BMO launches chatbots on Messenger and Twitter

The bank makes customer support available through a pair of conversational platforms.

BMO has another option for customers looking for more information about the bank, launching new chatbots on Facebook Messenger and Twitter.

Dubbed BMO Bolt, the chatbot will respond to customer questions and provide them with information about branch locations, products and services, exchange rates and FAQs about how to perform different banking functions, as well as be connected with a human associate to ask any questions the bot is unable to handle.

20180315_130855The Facebook Messenger version of Bolt (pictured, left) also has AI-powered natural language capabilities, allowing it to interpret a range of questions and user intents, as well as improve its comprehension the more it interacts with customers.

“Our goal is to provide an exceptional customer experience and meet our customers where they are, and digital is increasingly becoming the preferred way for our customers to engage with us on a daily basis,” said Brett Pitts, chief digital officer at BMO Financial Group, in a press release.

“The launch of these chatbots, and the integration of AI into our customer facing technology, provides an opportunity to build upon the relationships we have with our digitally active customers and create more convenient and personalized experiences through both self-service and assisted-service channels,” he added.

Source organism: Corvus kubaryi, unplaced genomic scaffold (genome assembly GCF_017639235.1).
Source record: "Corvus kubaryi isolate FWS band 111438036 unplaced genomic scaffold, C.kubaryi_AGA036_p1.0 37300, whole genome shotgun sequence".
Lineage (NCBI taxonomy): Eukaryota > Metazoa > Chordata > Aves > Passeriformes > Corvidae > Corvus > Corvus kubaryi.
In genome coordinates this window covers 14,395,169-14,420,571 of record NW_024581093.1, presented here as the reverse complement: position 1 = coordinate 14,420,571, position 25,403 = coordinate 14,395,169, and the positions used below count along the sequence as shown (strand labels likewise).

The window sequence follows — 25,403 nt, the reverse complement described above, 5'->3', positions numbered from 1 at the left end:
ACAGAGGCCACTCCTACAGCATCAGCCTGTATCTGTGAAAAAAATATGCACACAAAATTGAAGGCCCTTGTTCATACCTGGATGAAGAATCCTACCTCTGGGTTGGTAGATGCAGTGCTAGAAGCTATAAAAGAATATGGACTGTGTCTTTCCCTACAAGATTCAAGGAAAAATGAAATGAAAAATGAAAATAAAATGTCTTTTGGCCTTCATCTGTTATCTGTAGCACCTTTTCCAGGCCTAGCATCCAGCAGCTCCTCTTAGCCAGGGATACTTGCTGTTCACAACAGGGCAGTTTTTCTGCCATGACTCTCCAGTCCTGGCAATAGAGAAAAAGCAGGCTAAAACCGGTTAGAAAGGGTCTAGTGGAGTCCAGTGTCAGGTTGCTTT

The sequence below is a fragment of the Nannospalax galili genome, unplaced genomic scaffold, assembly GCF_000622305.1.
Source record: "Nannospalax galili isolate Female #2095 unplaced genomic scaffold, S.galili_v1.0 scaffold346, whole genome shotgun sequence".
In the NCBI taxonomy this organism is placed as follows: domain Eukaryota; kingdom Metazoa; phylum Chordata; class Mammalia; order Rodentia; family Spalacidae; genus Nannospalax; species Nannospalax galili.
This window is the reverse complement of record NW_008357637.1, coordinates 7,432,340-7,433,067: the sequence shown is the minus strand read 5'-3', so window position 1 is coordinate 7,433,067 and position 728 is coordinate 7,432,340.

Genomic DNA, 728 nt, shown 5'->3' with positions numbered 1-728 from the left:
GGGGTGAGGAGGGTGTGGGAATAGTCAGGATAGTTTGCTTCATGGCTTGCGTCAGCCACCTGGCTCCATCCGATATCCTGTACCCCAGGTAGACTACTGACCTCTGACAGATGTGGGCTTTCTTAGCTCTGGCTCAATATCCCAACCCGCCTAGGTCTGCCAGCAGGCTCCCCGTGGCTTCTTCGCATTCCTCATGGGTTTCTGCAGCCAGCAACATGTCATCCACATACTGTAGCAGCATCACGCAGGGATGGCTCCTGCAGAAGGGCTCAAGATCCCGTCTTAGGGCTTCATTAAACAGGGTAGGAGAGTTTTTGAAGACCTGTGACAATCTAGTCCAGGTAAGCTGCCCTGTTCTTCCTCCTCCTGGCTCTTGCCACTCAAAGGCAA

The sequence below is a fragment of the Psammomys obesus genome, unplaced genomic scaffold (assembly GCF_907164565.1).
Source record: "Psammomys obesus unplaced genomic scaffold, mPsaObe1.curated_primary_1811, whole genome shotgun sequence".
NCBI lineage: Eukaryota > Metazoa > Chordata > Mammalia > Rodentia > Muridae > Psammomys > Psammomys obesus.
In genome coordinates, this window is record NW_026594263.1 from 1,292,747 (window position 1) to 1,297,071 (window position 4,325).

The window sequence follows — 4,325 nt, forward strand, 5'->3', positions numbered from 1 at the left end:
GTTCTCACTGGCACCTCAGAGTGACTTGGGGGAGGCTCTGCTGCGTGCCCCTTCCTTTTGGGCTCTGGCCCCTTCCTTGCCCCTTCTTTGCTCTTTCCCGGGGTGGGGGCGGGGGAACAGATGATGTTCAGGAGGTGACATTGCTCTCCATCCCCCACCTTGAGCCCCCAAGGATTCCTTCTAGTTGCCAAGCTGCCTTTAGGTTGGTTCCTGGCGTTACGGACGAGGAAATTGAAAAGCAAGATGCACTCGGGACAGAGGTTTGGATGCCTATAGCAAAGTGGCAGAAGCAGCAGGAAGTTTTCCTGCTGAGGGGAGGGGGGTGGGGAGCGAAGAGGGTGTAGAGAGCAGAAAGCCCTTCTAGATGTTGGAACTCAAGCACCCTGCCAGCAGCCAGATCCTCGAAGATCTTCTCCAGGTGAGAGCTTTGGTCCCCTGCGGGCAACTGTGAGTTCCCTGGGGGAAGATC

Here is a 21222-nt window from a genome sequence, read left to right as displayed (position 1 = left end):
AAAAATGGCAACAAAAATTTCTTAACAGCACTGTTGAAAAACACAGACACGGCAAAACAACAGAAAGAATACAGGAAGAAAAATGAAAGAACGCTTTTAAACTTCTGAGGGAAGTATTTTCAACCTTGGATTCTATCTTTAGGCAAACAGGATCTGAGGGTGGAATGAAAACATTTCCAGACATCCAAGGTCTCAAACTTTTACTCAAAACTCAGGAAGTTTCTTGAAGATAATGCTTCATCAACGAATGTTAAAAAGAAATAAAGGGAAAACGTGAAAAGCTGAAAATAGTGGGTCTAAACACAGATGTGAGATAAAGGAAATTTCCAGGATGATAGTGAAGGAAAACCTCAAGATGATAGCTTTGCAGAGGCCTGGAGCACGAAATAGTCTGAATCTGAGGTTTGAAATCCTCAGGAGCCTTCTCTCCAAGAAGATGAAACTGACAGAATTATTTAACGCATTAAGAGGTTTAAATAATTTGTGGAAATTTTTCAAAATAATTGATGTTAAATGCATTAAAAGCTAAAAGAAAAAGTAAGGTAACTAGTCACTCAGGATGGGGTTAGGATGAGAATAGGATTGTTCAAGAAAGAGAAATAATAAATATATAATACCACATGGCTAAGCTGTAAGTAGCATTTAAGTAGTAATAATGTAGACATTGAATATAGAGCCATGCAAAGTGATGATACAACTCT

The Facebook Messenger chatbot was developed with Finn AI, a conversational marketing company focused on the financial space that has previously worked with ATB Financial and Thinking Capital in Canada. For the Twitter bot, BMO worked with Massively, which has also developed Twitter bots for Nestle’s Delissio brand in Canada.

Both of the bots are fairly informational in nature, focusing on customer service instead of actual banking tasks like checking account balances, paying bills or transferring funds. They are also an a level of functionality similar to BMO’s skill for Alexa, and par for the course for BMO’s competitors who have previously launched Messenger and Twitter bots in Canada. This is partially due to privacy, security and regulatory concerns over sharing banking information through a chat platform, as well as taking the time to test the bots and make them work effectively.

However, some banks in the U.S. have launched transactional skills on Alexa, and ATB’s Messenger bot has many of the same functions a customer would perform through their online banking account. In fact, when ATB made its chatbot available to all of its customers, the company hailed it as “the world’s first full-featured virtual banking assistant,” having pulled together several individual features that had been tested elsewhere into a single platform. CIBC also has a chatbot that allows clients to perform global money transfers to friends and family oversees.

While more of a customer service tool than a banking platform, BMO made sure the bot was ready to handle any question a customer could throw at it. It was trained on 250 of the top customer questions received by BMO’s call centres, its website and online banking help centre.